BF: But you bring up an important point that comes out in a scene that you’re not even in. Morgan tells her divorce attorney that Jason used to be a good guy. How much did that scene mean to you as the one playing Jason, even though it’s not your scene?

CG: You can see where, as a young guy, he’s exciting, he’s handsome, he’s ambitious, he’s charismatic. Even then he was using his power to manipulate her—and she admits [that] it worked. [She] liked him. It was attractive. But ten years into that marriage, that wears off because he doesn’t have anything else to offer. All he spends his energy on is becoming wealthy and powerful. And he wants his beautiful wife in place, and he wants his perfect child in place because it helps him at work. It makes him look good.

And 100 percent for sure, if they were to stay together—ten years down the line, he would absolutely divorce her and find a younger wife. Because then that’s what he would need. He’s broken.

BF: There are so many infuriating moments with Jason. During the filming of Accused, how were you able to put him aside at the end of the day and step out of that intense space that the episode lives in?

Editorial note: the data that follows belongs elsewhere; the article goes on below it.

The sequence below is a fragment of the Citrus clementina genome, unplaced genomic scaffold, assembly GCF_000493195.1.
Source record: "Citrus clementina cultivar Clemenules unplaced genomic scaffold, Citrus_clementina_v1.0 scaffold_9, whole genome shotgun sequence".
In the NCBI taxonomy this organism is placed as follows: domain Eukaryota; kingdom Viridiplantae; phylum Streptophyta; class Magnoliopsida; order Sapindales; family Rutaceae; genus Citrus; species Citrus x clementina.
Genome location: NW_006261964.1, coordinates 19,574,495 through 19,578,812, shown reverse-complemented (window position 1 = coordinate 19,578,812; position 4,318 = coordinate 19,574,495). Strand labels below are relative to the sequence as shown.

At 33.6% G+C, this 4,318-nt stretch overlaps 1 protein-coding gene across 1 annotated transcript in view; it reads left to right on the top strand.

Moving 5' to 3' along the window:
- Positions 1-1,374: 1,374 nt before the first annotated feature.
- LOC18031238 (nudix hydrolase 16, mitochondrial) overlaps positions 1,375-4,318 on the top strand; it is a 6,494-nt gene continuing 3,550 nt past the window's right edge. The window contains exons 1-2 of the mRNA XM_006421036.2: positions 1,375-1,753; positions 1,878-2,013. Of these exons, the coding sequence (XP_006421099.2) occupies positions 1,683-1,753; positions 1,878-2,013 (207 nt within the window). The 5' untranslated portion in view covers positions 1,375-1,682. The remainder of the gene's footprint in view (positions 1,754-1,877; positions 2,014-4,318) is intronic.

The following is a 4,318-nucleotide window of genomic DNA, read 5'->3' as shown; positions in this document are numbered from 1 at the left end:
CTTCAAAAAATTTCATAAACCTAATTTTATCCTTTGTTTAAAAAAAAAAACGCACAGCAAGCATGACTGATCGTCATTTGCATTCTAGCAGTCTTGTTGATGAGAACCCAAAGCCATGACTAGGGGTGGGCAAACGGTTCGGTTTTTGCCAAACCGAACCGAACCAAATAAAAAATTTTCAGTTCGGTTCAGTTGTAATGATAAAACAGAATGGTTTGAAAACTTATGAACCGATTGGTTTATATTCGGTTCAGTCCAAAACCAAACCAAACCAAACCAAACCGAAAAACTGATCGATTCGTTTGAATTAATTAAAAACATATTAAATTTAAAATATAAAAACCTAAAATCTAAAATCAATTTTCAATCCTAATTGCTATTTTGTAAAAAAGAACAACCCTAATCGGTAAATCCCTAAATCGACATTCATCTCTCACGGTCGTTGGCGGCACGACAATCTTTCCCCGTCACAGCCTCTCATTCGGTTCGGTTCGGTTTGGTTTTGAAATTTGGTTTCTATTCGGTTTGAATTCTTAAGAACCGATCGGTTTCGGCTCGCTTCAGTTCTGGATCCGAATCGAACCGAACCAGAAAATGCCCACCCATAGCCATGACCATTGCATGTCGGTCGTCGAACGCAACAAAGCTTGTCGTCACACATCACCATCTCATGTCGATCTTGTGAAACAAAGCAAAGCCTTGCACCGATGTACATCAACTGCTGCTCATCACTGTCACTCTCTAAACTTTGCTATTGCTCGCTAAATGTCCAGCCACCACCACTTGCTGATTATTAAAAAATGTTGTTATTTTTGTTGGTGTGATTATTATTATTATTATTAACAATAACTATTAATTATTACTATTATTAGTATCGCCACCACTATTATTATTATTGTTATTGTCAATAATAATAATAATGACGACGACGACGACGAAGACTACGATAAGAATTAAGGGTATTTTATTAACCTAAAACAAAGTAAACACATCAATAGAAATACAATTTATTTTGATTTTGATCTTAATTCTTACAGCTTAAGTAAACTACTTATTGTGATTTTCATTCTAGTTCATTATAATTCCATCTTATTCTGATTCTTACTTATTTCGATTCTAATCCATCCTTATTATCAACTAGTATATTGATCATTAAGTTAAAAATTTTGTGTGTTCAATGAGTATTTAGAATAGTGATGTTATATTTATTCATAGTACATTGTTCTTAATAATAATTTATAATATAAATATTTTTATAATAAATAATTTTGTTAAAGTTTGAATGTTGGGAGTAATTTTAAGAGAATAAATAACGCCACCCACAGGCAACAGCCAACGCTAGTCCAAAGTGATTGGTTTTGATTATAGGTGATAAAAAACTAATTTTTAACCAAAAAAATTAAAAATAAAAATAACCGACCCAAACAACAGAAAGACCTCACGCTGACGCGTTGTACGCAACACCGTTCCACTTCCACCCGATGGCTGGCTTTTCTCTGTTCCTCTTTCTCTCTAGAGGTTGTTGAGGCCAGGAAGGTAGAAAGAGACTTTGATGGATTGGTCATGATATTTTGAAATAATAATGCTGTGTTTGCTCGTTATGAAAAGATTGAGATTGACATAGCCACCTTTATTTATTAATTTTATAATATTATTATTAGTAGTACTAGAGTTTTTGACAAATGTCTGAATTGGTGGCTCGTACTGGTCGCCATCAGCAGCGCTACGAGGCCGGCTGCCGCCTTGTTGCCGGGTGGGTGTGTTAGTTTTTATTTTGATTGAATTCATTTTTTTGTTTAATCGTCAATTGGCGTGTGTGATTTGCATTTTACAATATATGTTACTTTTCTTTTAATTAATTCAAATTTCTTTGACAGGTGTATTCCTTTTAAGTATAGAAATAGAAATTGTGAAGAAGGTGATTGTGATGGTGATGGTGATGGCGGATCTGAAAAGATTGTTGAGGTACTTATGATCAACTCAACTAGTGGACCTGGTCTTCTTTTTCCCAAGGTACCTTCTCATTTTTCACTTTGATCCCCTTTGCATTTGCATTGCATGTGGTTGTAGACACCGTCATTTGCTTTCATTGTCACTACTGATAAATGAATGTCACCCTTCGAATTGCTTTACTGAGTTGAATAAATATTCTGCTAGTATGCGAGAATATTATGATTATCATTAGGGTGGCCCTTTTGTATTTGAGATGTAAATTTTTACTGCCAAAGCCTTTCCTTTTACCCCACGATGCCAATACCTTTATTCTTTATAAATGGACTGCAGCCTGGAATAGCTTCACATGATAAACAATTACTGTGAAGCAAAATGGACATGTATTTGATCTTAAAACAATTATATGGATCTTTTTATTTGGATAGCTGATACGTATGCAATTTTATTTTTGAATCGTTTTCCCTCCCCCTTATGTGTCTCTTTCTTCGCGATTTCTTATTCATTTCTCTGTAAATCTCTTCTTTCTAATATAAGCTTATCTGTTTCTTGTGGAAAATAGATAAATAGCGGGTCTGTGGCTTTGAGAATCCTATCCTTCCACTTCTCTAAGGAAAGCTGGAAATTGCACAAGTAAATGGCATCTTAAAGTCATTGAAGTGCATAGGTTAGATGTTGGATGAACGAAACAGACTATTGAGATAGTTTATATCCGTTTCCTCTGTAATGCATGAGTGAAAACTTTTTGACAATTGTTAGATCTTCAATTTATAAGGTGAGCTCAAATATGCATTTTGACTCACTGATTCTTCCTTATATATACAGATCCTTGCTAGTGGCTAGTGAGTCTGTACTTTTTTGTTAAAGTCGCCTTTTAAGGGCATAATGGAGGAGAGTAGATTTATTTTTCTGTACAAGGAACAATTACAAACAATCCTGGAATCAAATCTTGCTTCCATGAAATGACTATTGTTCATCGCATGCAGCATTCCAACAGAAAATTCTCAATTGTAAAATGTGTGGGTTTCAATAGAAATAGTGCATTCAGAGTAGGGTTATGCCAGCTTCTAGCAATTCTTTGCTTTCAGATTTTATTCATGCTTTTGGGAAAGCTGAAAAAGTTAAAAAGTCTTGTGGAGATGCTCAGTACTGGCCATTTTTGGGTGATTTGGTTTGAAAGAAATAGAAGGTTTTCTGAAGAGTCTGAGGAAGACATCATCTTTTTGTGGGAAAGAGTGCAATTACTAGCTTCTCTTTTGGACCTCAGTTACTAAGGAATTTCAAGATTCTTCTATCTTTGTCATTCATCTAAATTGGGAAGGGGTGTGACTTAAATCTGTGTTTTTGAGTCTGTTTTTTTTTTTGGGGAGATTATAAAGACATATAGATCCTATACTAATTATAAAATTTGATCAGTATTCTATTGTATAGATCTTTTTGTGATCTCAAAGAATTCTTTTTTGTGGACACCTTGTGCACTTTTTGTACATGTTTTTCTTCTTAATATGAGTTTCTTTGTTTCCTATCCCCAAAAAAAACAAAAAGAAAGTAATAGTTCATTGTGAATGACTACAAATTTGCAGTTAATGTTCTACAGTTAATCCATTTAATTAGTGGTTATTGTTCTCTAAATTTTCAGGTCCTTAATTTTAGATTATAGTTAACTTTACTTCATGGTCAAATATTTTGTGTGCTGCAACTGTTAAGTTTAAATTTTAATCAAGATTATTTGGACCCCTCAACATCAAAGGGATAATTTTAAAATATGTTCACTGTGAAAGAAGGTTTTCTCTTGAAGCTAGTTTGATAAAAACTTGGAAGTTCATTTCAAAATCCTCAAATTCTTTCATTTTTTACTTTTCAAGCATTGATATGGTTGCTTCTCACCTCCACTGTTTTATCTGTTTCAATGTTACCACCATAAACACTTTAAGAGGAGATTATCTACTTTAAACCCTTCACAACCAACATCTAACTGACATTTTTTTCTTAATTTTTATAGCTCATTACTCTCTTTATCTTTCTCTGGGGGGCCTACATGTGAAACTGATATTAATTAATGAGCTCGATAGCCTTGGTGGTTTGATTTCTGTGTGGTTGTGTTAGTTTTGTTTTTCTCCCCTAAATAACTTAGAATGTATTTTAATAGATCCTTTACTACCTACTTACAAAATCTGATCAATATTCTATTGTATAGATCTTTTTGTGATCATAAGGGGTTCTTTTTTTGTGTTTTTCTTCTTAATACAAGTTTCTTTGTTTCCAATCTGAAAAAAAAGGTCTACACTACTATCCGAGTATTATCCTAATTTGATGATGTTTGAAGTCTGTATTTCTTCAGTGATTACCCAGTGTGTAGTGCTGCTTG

CG: It was interesting. I typically don’t have much of a problem, but you never know when things are gonna pop up in one of these scenes, because it is very emotionally vulnerable. To do it, you have to be emotionally vulnerable. And it was one of the things that the intimacy coordinator was recommending to us. She said you have a self-care plan in place for the end of the day…because you just never know how you’re going to react. Having something, whether it’s just like a playlist of music that’s going to bring you back to center or setting up a bath or whatever it is to bring you back to yourself and your emotional truth. It’s a good idea. I thought that was really smart and frankly, was something nobody ever suggested to me before.

I didn’t need it at the end of the day—but having watched the episode, I’m really pleased with how it came out, because like you said, he feels awful. It feels true for that guy, and you really want him to lose.

Accused Christopher Gorham in "Morgan's Story."
Christopher Gorham (left) and Christopher Seivright in the “Morgan’s Story” episode of Accused. (Photo Credit: Robin Cymbaly/Courtesy of FOX.)

BF: Meaghan also mentioned how important Accused‘s crew and in particular the intimacy coordinator were for her. It sounds like that was similarly impactful for you.